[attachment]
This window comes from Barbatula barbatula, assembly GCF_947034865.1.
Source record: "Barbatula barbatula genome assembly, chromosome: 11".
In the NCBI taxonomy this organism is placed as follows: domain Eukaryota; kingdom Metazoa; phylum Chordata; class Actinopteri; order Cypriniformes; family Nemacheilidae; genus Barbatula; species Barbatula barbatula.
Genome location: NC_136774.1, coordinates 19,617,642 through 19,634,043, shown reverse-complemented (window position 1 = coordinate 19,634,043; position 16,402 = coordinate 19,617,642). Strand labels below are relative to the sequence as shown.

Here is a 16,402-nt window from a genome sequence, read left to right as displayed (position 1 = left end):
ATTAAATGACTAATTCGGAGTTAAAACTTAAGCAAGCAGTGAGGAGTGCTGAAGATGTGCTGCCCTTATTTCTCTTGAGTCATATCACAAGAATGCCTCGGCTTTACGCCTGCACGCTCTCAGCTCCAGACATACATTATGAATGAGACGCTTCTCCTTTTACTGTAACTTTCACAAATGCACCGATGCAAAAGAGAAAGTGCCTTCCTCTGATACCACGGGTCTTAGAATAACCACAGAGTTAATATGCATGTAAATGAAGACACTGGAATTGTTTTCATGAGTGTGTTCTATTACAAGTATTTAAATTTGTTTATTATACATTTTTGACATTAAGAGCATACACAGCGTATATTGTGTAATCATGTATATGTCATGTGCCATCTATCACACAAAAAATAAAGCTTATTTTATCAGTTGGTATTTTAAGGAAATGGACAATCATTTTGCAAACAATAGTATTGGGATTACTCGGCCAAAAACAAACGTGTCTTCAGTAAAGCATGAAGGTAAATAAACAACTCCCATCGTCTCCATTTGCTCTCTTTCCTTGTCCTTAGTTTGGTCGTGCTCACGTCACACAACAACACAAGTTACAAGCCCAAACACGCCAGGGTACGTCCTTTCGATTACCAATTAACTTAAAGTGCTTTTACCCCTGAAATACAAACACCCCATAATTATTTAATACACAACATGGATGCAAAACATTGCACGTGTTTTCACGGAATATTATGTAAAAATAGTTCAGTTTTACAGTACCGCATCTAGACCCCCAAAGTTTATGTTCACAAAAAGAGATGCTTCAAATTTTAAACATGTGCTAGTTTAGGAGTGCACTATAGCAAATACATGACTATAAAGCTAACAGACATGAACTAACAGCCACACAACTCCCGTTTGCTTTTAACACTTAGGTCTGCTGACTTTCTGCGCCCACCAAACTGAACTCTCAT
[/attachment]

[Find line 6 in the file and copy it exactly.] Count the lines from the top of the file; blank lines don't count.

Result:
ATTAAATGACTAATTCGGAGTTAAAACTTAAGCAAGCAGTGAGGAGTGCTGAAGATGTGCTGCCCTTATTTCTCTTGAGTCATATCACAAGAATGCCTCGGCTTTACGCCTGCACGCTCTCAGCTCCAGACATACATTATGAATGAGACGCTTCTCCTTTTACTGTAACTTTCACAAATGCACCGATGCAAAAGAGAAAGTGCCTTCCTCTGATACCACGGGTCTTAGAATAACCACAGAGTTAATATGCATGTAAATGAAGACACTGGAATTGTTTTCATGAGTGTGTTCTATTACAAGTATTTAAATTTGTTTATTATACATTTTTGACATTAAGAGCATACACAGCGTATATTGTGTAATCATGTATATGTCATGTGCCATCTATCACACAAAAAATAAAGCTTATTTTATCAGTTGGTATTTTAAGGAAATGGACAATCATTTTGCAAACAATAGTATTGGGATTACTCGGCCAAAAACAAACGTGTCTTCAGTAAAGCATGAAGGTAAATAAACAACTCCCATCGTCTCCATTTGCTCTCTTTCCTTGTCCTTAGTTTGGTCGTGCTCACGTCACACAACAACACAAGTTACAAGCCCAAACACGCCAGGGTACGTCCTTTCGATTACCAATTAACTTAAAGTGCTTTTACCCCTGAAATACAAACACCCCATAATTATTTAATACACAACATGGATGCAAAACATTGCACGTGTTTTCACGGAATATTATGTAAAAATAGTTCAGTTTTACAGTACCGCATCTAGACCCCCAAAGTTTATGTTCACAAAAAGAGATGCTTCAAATTTTAAACATGTGCTAGTTTAGGAGTGCACTATAGCAAATACATGACTATAAAGCTAACAGACATGAACTAACAGCCACACAACTCCCGTTTGCTTTTAACACTTAGGTCTGCTGACTTTCTGCGCCCACCAAACTGAACTCTCAT